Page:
The president won with a 52% of the vote. Given the population of America is roughly 300 million that means if everybody voted (which they didn't) 156 million people would have voted for him.

Given that his current approval rating about 47% (given today's news) that's a drop in voters by (at best) 7.5 million (if everybody voted).

Whilst that is what I would have defined in economics as short, it doesn't meet my suggestion of 100 million people.

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Rot

If ebay raises their fees people will just move to the other auction sites that already exist.

If facebook tries to introduce fees it will empty of users as quickly as friends reunited did

Lets face it (sorry) facebook does NOTHING that you NEED, it is fun only because it costs NOTHING, when it costs something people will just go and find something else to do somewhere else. Facebook has ZERO real value.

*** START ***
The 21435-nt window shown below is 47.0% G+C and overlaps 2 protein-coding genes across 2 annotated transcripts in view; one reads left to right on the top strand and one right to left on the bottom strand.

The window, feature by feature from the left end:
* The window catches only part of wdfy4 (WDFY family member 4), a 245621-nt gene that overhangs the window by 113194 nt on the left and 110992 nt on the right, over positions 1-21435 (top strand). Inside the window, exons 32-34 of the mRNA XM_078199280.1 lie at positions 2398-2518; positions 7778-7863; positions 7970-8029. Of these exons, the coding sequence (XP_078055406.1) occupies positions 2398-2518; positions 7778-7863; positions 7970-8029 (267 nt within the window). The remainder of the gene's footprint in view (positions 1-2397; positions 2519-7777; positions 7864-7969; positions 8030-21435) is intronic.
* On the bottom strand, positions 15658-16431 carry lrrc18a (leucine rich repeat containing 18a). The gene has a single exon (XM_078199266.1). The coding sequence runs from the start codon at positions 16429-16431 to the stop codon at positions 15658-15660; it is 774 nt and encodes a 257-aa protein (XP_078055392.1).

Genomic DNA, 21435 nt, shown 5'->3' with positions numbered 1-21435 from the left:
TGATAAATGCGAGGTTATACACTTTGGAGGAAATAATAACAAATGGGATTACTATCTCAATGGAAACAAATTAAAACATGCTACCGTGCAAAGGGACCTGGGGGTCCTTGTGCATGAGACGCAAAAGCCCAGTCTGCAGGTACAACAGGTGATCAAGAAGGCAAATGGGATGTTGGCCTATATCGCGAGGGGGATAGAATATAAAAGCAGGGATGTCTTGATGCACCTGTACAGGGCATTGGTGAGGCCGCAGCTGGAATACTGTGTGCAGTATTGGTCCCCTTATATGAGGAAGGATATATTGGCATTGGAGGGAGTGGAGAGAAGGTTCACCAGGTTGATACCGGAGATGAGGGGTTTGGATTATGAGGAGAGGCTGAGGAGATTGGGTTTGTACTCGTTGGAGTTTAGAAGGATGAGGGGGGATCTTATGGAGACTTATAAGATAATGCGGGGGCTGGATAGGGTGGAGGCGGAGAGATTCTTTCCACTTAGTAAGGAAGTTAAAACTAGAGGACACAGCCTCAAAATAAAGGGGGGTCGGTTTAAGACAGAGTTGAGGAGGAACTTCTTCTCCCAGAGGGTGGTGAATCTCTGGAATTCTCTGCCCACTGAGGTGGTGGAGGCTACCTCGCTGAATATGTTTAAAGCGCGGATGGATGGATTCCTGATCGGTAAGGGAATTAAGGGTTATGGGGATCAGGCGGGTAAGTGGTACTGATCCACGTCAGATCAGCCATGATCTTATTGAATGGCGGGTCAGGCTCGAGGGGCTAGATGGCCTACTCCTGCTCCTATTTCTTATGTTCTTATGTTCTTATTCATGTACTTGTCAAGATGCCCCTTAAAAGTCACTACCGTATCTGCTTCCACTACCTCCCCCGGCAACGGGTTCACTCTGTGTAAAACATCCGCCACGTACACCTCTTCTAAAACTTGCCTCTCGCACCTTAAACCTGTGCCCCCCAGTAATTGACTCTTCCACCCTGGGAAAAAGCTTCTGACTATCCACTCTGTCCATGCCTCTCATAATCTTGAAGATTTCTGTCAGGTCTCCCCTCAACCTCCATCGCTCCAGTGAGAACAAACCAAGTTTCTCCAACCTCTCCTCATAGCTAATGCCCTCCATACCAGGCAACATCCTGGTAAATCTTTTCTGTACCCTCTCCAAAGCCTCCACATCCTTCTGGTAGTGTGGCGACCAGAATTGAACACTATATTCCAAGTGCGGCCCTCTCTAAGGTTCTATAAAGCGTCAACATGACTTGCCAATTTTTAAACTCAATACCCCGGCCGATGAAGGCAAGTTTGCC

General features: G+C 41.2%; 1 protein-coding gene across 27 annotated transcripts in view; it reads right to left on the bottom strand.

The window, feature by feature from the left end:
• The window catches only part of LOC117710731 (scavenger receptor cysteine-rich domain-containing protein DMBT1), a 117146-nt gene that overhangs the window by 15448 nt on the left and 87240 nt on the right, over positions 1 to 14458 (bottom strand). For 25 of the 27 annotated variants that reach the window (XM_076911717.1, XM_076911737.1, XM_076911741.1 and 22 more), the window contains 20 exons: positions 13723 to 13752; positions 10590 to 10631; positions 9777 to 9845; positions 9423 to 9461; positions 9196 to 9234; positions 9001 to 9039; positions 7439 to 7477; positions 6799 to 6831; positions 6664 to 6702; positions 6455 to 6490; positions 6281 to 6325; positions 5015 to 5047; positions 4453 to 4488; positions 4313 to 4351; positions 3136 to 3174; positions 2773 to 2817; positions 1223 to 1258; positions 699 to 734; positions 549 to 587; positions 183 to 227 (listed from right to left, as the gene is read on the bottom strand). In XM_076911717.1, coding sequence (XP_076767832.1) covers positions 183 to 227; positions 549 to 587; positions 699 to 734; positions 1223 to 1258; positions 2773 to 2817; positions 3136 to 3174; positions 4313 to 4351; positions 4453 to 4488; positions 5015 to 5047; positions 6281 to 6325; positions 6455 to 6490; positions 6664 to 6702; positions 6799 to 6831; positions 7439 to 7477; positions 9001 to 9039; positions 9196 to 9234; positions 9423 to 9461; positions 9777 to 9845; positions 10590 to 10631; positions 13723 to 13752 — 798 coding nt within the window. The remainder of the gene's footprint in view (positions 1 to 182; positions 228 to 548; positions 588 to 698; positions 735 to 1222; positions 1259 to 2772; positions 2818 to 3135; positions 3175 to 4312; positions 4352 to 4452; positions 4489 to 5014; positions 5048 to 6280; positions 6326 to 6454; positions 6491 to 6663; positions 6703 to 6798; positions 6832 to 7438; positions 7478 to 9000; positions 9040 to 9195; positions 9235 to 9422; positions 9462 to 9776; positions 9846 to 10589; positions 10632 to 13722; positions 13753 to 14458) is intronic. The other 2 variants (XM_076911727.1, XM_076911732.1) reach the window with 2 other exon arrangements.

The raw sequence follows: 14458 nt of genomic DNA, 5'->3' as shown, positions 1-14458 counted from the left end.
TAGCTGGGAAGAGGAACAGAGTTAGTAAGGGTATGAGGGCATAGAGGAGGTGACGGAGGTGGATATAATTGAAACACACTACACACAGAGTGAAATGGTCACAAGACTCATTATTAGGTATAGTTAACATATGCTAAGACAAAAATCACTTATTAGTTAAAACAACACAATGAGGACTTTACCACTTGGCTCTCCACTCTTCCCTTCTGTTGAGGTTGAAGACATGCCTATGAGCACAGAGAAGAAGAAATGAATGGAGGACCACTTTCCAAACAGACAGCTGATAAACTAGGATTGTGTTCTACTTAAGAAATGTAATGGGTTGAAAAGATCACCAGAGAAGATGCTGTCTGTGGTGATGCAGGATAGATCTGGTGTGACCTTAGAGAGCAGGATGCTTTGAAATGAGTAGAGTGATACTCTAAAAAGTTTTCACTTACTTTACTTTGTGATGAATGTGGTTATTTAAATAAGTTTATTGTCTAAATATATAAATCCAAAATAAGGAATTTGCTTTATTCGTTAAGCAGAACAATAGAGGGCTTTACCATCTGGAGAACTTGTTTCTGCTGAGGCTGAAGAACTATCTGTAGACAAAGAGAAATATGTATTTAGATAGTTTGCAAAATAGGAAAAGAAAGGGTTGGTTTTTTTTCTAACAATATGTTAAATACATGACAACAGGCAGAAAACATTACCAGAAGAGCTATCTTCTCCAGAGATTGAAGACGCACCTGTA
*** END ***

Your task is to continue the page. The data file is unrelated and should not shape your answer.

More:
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Pirate

Sounds like a futures scam to me.

Unnaturally inflate the share price by any means possible while quietly betting the farm on it being worth less in the future.

Icon: The Crimson Permanent Assurance

http://www.youtube.com/watch?v=KX61PUZ3xkI

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FAIL

Goldman at the trough

We already know that Goldman are happy to punt an offering which they expect to fall in value. Goldman get their percentage regardless.

We already know that dot com companies attempt to float when their bubbles are at their largest.

This feels a lot like AOL "buying" Time Warner. Internet service with no unique IP pretends to be a real company, and then gets shown up badly when the next free fad service comes along.